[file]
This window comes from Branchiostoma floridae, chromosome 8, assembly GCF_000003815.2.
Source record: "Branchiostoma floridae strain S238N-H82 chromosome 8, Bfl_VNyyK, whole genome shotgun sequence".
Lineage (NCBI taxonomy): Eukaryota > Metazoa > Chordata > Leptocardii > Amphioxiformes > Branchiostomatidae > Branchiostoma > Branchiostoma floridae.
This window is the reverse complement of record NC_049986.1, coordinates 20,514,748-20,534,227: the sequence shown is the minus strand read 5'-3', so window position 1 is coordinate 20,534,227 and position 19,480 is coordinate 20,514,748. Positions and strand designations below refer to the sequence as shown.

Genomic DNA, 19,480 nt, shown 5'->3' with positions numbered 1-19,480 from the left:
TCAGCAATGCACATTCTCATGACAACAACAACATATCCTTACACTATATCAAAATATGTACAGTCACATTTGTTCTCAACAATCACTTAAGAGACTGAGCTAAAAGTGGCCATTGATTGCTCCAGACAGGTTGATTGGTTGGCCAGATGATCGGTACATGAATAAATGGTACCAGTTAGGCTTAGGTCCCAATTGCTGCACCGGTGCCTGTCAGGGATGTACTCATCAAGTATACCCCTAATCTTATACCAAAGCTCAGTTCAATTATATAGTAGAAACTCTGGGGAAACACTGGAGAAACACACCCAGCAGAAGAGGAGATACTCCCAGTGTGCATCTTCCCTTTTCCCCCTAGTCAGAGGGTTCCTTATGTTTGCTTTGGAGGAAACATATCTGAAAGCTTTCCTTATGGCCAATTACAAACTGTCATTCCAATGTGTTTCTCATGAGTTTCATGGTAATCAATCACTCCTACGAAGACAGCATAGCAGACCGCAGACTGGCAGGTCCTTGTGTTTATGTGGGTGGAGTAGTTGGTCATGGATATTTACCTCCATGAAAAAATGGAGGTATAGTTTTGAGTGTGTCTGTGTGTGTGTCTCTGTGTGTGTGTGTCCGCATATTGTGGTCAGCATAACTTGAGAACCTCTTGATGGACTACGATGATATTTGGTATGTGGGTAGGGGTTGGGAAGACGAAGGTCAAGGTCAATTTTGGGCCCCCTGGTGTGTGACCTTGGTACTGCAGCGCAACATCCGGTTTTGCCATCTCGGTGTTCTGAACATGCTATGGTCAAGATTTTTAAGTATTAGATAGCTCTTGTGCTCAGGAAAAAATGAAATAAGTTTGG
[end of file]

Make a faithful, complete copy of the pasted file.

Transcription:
This window comes from Branchiostoma floridae, chromosome 8, assembly GCF_000003815.2.
Source record: "Branchiostoma floridae strain S238N-H82 chromosome 8, Bfl_VNyyK, whole genome shotgun sequence".
Lineage (NCBI taxonomy): Eukaryota > Metazoa > Chordata > Leptocardii > Amphioxiformes > Branchiostomatidae > Branchiostoma > Branchiostoma floridae.
This window is the reverse complement of record NC_049986.1, coordinates 20,514,748-20,534,227: the sequence shown is the minus strand read 5'-3', so window position 1 is coordinate 20,534,227 and position 19,480 is coordinate 20,514,748. Positions and strand designations below refer to the sequence as shown.

Genomic DNA, 19,480 nt, shown 5'->3' with positions numbered 1-19,480 from the left:
TCAGCAATGCACATTCTCATGACAACAACAACATATCCTTACACTATATCAAAATATGTACAGTCACATTTGTTCTCAACAATCACTTAAGAGACTGAGCTAAAAGTGGCCATTGATTGCTCCAGACAGGTTGATTGGTTGGCCAGATGATCGGTACATGAATAAATGGTACCAGTTAGGCTTAGGTCCCAATTGCTGCACCGGTGCCTGTCAGGGATGTACTCATCAAGTATACCCCTAATCTTATACCAAAGCTCAGTTCAATTATATAGTAGAAACTCTGGGGAAACACTGGAGAAACACACCCAGCAGAAGAGGAGATACTCCCAGTGTGCATCTTCCCTTTTCCCCCTAGTCAGAGGGTTCCTTATGTTTGCTTTGGAGGAAACATATCTGAAAGCTTTCCTTATGGCCAATTACAAACTGTCATTCCAATGTGTTTCTCATGAGTTTCATGGTAATCAATCACTCCTACGAAGACAGCATAGCAGACCGCAGACTGGCAGGTCCTTGTGTTTATGTGGGTGGAGTAGTTGGTCATGGATATTTACCTCCATGAAAAAATGGAGGTATAGTTTTGAGTGTGTCTGTGTGTGTGTCTCTGTGTGTGTGTGTCCGCATATTGTGGTCAGCATAACTTGAGAACCTCTTGATGGACTACGATGATATTTGGTATGTGGGTAGGGGTTGGGAAGACGAAGGTCAAGGTCAATTTTGGGCCCCCTGGTGTGTGACCTTGGTACTGCAGCGCAACATCCGGTTTTGCCATCTCGGTGTTCTGAACATGCTATGGTCAAGATTTTTAAGTATTAGATAGCTCTTGTGCTCAGGAAAAAATGAAATAAGTTTGG